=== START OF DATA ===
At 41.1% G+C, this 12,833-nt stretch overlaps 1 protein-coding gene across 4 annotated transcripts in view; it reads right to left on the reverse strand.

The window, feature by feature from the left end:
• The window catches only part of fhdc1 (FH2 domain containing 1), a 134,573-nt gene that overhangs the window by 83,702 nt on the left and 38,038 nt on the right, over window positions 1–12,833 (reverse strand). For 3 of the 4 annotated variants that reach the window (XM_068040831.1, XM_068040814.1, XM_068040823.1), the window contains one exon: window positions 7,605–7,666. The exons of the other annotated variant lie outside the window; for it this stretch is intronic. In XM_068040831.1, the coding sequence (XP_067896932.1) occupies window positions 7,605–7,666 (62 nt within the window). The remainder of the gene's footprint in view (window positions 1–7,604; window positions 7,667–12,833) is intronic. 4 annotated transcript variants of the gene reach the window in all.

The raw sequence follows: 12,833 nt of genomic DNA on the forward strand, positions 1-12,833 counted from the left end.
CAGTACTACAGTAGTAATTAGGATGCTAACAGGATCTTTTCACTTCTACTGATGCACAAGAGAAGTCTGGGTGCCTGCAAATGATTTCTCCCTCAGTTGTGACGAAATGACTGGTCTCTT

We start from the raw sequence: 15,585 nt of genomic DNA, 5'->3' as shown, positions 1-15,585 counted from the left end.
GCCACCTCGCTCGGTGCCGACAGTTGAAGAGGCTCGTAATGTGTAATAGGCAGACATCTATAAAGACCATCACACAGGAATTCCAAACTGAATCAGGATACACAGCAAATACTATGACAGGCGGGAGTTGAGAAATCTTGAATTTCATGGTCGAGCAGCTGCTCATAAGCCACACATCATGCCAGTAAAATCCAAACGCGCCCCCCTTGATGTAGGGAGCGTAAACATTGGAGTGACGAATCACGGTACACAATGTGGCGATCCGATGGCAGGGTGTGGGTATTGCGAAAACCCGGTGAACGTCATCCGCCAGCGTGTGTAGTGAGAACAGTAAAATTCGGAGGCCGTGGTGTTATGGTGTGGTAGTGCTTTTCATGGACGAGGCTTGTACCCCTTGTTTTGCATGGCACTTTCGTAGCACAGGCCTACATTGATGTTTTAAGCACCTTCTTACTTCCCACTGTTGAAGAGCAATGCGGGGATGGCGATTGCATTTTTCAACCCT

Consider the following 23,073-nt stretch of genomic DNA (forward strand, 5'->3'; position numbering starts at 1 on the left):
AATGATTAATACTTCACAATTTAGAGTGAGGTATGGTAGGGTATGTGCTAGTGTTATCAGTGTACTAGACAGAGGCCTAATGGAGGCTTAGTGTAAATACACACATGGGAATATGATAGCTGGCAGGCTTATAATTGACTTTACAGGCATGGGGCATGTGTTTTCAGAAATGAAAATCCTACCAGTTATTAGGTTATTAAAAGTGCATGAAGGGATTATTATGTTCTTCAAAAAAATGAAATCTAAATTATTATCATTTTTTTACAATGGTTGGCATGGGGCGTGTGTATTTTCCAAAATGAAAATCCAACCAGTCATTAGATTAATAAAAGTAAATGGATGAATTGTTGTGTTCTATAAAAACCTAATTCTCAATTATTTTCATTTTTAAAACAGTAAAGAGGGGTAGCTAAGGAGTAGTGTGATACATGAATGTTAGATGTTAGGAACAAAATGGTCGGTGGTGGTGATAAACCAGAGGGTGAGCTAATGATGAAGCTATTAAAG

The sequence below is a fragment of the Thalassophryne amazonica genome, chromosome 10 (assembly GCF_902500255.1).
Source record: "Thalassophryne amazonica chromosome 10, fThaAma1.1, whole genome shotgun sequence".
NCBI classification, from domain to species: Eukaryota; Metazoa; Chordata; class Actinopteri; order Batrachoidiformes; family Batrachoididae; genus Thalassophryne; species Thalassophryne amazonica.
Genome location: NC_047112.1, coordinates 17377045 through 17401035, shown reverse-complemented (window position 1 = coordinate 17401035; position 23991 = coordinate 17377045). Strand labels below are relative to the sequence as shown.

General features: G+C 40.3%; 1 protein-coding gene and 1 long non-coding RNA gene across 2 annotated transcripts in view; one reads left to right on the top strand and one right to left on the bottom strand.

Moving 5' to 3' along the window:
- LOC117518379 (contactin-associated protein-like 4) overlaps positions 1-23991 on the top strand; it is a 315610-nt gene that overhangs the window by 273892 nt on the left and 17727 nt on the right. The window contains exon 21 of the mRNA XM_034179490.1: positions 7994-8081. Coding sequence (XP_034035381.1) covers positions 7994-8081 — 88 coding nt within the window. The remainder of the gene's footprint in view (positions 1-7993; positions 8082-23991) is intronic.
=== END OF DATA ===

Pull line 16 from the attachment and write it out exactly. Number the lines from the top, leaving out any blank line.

- LOC117518379 (contactin-associated protein-like 4) overlaps positions 1-23991 on the top strand; it is a 315610-nt gene that overhangs the window by 273892 nt on the left and 17727 nt on the right. The window contains exon 21 of the mRNA XM_034179490.1: positions 7994-8081. Coding sequence (XP_034035381.1) covers positions 7994-8081 — 88 coding nt within the window. The remainder of the gene's footprint in view (positions 1-7993; positions 8082-23991) is intronic.